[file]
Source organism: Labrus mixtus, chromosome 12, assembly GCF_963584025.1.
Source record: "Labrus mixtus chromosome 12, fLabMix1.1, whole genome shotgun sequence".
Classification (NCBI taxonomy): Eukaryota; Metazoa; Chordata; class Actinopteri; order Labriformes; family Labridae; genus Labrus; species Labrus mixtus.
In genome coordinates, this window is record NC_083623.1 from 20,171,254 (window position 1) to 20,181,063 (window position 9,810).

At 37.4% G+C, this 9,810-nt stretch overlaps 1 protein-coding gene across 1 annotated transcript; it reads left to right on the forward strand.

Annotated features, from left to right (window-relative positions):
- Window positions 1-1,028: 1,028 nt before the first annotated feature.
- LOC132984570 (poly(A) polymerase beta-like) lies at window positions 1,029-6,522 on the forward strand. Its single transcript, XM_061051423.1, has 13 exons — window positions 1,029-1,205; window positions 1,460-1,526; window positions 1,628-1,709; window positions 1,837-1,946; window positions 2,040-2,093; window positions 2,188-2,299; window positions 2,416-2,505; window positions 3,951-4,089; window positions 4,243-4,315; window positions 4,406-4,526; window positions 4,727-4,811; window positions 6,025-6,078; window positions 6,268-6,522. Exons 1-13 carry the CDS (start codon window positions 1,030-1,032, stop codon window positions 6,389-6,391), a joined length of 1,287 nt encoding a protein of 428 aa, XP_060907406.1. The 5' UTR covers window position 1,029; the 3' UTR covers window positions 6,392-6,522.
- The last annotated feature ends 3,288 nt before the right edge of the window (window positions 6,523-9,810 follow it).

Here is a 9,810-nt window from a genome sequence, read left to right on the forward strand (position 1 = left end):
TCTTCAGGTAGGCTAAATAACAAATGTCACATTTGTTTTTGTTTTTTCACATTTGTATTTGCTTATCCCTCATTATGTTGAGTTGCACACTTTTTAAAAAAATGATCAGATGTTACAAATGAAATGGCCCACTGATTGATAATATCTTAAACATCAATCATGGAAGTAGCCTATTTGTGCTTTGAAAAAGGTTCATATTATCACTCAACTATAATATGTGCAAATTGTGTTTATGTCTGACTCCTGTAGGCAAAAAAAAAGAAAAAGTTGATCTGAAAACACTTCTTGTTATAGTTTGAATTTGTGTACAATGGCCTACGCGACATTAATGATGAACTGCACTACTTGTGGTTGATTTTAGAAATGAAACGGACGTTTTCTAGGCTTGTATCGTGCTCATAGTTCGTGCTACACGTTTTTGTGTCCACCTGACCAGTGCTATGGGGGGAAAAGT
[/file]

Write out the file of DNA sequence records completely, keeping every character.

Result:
Source organism: Labrus mixtus, chromosome 12, assembly GCF_963584025.1.
Source record: "Labrus mixtus chromosome 12, fLabMix1.1, whole genome shotgun sequence".
Classification (NCBI taxonomy): Eukaryota; Metazoa; Chordata; class Actinopteri; order Labriformes; family Labridae; genus Labrus; species Labrus mixtus.
In genome coordinates, this window is record NC_083623.1 from 20,171,254 (window position 1) to 20,181,063 (window position 9,810).

At 37.4% G+C, this 9,810-nt stretch overlaps 1 protein-coding gene across 1 annotated transcript; it reads left to right on the forward strand.

Annotated features, from left to right (window-relative positions):
- Window positions 1-1,028: 1,028 nt before the first annotated feature.
- LOC132984570 (poly(A) polymerase beta-like) lies at window positions 1,029-6,522 on the forward strand. Its single transcript, XM_061051423.1, has 13 exons — window positions 1,029-1,205; window positions 1,460-1,526; window positions 1,628-1,709; window positions 1,837-1,946; window positions 2,040-2,093; window positions 2,188-2,299; window positions 2,416-2,505; window positions 3,951-4,089; window positions 4,243-4,315; window positions 4,406-4,526; window positions 4,727-4,811; window positions 6,025-6,078; window positions 6,268-6,522. Exons 1-13 carry the CDS (start codon window positions 1,030-1,032, stop codon window positions 6,389-6,391), a joined length of 1,287 nt encoding a protein of 428 aa, XP_060907406.1. The 5' UTR covers window position 1,029; the 3' UTR covers window positions 6,392-6,522.
- The last annotated feature ends 3,288 nt before the right edge of the window (window positions 6,523-9,810 follow it).

Here is a 9,810-nt window from a genome sequence, read left to right on the forward strand (position 1 = left end):
TCTTCAGGTAGGCTAAATAACAAATGTCACATTTGTTTTTGTTTTTTCACATTTGTATTTGCTTATCCCTCATTATGTTGAGTTGCACACTTTTTAAAAAAATGATCAGATGTTACAAATGAAATGGCCCACTGATTGATAATATCTTAAACATCAATCATGGAAGTAGCCTATTTGTGCTTTGAAAAAGGTTCATATTATCACTCAACTATAATATGTGCAAATTGTGTTTATGTCTGACTCCTGTAGGCAAAAAAAAAGAAAAAGTTGATCTGAAAACACTTCTTGTTATAGTTTGAATTTGTGTACAATGGCCTACGCGACATTAATGATGAACTGCACTACTTGTGGTTGATTTTAGAAATGAAACGGACGTTTTCTAGGCTTGTATCGTGCTCATAGTTCGTGCTACACGTTTTTGTGTCCACCTGACCAGTGCTATGGGGGGAAAAGT